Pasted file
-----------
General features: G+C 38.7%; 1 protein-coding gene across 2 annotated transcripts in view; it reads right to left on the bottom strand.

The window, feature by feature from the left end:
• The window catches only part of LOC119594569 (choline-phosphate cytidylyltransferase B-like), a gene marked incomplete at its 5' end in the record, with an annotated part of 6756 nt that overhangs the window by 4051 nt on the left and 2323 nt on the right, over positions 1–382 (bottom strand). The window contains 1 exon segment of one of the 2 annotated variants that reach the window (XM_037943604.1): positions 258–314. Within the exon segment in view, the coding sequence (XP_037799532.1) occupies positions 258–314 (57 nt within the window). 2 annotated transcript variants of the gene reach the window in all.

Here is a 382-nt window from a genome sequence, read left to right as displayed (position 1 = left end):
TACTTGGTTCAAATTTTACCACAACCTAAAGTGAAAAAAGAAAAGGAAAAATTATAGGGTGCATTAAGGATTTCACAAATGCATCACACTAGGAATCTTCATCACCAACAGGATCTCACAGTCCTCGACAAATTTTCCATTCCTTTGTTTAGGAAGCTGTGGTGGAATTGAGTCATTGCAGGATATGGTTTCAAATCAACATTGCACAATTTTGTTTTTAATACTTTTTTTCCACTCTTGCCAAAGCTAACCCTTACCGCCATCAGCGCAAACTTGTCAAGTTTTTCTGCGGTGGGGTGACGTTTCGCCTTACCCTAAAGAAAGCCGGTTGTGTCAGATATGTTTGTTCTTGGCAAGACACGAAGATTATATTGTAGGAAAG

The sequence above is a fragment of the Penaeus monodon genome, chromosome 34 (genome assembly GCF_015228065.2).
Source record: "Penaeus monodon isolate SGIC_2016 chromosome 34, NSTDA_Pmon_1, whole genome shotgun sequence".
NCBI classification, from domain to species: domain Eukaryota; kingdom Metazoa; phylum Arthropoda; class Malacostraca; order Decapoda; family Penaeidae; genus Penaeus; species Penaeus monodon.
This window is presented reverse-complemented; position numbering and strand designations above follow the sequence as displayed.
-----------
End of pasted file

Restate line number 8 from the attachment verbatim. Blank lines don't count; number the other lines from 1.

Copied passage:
NCBI classification, from domain to species: domain Eukaryota; kingdom Metazoa; phylum Arthropoda; class Malacostraca; order Decapoda; family Penaeidae; genus Penaeus; species Penaeus monodon.